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Who Is Liable In Accidents Involving Self-Driving Cars?

There's no doubt - automated cars are the future, and the future is here. Automated cars are cars with the ability to transport the driver without the need for manual input. The driver enters the vehicle, punches in where they want to go, and the car transports them there, without the need for the driver to touch the wheel.

While truly a miraculous invention, here at Levine and Wiss, we've been pondering over the potential ramifications of such a vehicle. The main question on our minds is: Who is held liable if the self-driving car is involved in an accident?

Before continuing it must be stated that this issue is largely uncharted territory. Automated cars have not been around long enough for lawmakers to all come to a consensus on the matter.

Now, the Federal Automated Vehicles Policy rates automated cars on a scale of 0 to 5; 0 involves full driver participation, 5 is full automation. Most self-driving cars on the market today are about a 3 on the scale.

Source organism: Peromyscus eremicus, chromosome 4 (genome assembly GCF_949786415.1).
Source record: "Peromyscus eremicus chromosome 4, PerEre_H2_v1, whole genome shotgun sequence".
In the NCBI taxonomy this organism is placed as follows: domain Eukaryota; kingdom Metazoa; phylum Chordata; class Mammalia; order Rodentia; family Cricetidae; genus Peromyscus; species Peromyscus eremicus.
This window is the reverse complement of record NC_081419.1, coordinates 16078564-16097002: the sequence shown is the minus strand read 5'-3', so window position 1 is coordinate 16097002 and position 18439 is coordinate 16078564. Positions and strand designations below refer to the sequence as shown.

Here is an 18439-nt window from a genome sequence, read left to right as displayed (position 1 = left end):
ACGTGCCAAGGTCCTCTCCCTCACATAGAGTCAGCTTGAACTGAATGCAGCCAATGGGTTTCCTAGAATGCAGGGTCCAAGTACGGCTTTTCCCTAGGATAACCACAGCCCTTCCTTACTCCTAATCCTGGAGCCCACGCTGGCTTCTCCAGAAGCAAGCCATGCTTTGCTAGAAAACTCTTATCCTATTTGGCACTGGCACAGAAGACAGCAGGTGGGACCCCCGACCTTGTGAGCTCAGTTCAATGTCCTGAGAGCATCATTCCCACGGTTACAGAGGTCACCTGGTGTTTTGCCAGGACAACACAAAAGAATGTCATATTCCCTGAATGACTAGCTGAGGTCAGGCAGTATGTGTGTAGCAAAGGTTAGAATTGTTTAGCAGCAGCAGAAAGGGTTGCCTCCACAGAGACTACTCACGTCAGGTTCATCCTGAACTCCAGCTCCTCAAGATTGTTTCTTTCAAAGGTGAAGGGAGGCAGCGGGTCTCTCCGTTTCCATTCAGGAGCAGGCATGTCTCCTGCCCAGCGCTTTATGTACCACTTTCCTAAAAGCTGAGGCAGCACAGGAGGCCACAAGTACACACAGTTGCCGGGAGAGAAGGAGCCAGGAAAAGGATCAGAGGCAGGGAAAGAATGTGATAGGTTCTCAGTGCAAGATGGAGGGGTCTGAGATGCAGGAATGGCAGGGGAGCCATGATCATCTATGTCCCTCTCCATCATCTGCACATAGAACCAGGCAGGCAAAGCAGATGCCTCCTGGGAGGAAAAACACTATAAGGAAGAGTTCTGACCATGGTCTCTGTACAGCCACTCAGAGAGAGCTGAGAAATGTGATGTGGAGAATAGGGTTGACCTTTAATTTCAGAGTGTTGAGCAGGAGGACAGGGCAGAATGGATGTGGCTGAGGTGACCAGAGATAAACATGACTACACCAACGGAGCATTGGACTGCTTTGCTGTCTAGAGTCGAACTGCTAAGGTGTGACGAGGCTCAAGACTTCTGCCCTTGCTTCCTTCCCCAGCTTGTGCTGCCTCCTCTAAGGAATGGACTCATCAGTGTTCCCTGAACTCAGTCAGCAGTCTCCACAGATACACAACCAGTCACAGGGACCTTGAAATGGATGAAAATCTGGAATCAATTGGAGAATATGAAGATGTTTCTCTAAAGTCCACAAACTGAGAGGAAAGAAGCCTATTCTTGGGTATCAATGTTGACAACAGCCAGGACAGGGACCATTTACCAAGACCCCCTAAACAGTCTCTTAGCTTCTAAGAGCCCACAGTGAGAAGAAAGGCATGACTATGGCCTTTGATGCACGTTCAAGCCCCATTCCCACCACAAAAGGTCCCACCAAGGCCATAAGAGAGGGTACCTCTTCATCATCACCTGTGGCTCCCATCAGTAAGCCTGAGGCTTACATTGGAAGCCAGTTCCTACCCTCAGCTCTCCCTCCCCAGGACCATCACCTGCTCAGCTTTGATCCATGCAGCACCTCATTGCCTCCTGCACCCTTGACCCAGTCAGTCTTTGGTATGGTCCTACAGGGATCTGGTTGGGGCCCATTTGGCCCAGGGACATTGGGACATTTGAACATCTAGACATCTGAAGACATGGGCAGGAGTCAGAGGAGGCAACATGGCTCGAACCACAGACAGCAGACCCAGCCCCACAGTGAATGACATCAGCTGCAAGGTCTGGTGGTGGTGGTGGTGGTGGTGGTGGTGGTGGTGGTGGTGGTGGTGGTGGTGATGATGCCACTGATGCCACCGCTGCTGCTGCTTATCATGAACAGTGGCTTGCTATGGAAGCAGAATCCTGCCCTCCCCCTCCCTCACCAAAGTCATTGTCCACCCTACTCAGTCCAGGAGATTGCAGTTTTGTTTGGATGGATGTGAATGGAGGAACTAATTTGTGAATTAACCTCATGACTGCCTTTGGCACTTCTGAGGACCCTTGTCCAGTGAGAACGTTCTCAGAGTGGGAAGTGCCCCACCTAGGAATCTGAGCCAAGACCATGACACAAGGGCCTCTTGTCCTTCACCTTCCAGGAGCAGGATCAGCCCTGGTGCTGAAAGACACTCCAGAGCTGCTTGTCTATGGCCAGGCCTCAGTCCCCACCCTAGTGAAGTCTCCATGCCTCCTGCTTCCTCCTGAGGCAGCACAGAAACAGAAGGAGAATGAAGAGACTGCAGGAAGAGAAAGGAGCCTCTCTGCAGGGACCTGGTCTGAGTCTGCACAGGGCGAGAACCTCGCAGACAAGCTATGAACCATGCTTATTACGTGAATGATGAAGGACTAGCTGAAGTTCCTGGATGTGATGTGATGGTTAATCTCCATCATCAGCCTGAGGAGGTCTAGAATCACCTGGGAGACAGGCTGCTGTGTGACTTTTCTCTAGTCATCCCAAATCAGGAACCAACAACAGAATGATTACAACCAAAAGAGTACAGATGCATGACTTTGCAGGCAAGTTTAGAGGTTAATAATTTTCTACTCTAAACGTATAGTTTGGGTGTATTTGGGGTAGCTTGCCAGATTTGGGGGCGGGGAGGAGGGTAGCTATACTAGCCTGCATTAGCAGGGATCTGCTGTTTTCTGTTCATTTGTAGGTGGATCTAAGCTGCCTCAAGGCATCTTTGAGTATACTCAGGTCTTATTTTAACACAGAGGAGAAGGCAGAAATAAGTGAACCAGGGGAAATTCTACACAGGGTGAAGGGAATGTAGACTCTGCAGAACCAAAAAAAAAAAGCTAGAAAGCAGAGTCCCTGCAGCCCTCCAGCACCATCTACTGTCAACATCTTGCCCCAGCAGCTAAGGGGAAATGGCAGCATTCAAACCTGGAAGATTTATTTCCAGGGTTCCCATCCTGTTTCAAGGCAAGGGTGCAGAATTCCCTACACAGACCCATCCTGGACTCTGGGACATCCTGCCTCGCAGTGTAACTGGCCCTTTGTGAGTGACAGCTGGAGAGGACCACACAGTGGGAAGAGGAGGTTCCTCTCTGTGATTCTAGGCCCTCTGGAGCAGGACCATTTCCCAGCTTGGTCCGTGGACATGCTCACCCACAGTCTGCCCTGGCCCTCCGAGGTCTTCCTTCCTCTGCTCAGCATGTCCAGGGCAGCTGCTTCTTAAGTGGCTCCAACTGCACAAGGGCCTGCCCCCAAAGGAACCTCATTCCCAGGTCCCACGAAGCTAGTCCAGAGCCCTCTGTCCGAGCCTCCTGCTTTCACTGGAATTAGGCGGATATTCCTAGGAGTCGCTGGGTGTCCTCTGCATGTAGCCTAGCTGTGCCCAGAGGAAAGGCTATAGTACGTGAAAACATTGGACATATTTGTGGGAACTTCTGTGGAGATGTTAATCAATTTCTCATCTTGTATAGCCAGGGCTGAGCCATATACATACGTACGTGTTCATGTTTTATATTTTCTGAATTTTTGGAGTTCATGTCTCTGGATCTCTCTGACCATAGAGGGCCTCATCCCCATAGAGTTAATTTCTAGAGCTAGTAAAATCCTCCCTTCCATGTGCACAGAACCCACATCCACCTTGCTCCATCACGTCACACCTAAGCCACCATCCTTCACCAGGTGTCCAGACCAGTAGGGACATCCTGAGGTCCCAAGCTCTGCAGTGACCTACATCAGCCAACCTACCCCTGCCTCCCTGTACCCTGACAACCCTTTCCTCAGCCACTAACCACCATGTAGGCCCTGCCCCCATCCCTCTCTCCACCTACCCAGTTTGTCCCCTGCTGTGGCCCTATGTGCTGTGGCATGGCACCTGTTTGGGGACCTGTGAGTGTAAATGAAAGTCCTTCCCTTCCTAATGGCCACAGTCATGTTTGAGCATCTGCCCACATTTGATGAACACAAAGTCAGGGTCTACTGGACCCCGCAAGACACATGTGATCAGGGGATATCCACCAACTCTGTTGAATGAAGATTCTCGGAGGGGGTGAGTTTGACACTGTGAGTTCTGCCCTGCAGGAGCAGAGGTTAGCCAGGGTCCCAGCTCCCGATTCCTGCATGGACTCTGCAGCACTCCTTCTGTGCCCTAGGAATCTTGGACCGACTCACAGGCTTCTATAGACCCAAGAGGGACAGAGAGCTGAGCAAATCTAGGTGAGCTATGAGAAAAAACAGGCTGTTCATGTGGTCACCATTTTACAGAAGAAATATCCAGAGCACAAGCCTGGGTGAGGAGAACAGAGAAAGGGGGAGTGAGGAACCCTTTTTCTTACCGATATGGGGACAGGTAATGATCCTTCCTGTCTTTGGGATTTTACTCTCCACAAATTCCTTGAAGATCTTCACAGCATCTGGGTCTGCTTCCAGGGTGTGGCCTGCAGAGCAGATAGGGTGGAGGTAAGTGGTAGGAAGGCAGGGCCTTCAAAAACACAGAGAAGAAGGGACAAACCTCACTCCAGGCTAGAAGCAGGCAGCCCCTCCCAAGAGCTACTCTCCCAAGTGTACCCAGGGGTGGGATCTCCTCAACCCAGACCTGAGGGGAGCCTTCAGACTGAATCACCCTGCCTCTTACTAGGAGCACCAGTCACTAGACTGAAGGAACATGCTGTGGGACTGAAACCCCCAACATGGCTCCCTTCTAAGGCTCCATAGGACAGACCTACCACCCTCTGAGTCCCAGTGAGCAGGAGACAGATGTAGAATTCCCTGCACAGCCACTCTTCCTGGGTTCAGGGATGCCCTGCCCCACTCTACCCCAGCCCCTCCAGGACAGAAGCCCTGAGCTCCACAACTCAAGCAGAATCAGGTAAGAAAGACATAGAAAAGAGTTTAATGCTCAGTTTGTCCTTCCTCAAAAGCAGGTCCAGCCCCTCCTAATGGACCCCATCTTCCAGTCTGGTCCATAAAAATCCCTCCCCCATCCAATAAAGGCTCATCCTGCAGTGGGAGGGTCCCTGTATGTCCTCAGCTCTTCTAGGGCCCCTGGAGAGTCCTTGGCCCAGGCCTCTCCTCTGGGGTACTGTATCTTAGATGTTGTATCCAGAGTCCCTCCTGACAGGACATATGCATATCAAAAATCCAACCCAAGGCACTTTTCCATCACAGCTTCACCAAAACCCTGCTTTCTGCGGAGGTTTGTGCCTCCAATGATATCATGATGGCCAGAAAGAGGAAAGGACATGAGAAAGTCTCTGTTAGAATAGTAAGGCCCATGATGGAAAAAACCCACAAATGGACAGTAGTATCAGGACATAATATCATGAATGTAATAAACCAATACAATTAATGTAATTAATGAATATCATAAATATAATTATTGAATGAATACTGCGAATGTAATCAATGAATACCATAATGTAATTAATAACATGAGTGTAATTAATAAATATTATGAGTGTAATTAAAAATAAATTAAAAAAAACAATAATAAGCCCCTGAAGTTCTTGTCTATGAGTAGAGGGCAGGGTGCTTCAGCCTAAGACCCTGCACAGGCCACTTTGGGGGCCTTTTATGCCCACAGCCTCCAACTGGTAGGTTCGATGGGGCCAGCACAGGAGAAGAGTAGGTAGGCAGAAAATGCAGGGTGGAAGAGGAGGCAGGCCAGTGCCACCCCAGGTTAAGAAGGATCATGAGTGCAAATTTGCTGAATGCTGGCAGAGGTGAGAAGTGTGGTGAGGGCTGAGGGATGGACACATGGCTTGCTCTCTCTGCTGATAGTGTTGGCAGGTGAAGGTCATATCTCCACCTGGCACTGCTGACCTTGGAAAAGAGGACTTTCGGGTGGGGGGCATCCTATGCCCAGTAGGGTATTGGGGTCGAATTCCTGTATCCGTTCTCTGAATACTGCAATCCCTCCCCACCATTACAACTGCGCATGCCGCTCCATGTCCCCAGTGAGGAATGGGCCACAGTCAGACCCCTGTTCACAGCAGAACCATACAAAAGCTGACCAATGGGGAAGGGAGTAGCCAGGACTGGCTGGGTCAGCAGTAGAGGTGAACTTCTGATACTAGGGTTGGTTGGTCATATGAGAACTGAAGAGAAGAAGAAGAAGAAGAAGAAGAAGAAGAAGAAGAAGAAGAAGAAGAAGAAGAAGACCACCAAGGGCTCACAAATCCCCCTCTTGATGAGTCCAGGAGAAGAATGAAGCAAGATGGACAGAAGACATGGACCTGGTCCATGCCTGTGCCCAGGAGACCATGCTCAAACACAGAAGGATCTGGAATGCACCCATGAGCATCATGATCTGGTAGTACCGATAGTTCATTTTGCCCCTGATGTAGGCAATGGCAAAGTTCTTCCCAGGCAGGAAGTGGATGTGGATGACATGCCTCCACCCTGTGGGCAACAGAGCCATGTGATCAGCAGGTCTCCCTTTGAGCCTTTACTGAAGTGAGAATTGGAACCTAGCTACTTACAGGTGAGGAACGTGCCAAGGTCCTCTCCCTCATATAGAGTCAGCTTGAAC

It should be noted that anything less than 5 requires the driver to pay attention to their surroundings while the car is on autopilot, and be ready to take over should the need arise. Car manufacturers like Tesla make this clear to the driver.

With that said, when an automated vehicle is involved in an accident, the driver is held liable. Of course, there are many factors involved in determining culpability, such as the actions of the other drivers involved in the incident.

However, should the automated car's driver ever be deemed at fault, they are held liable, and blaming the autopilot feature is not an admissible defense. In short, they are fully responsible for the actions of their car's autopilot. Manufacturers will not be held liable for their products.

However, this can potentially change in the near future. Automated cars are the subject of many civil discourses. There are plans to introduce level 5 cars to the market on a massive scale, and soon. As previously stated, automated cars that rank a 5 on the FAVP scale are considered fully automated and require no human interaction.

Perhaps one day, lawmakers will determine car manufacturers are to be held fully liable for these automated cars, exempting the driver in the process.

Our New York auto accident lawyers stay up to date regarding the laws and we work hard to help injured individuals determine liability and seek the compensation they deserve. Call us today for a free consultation.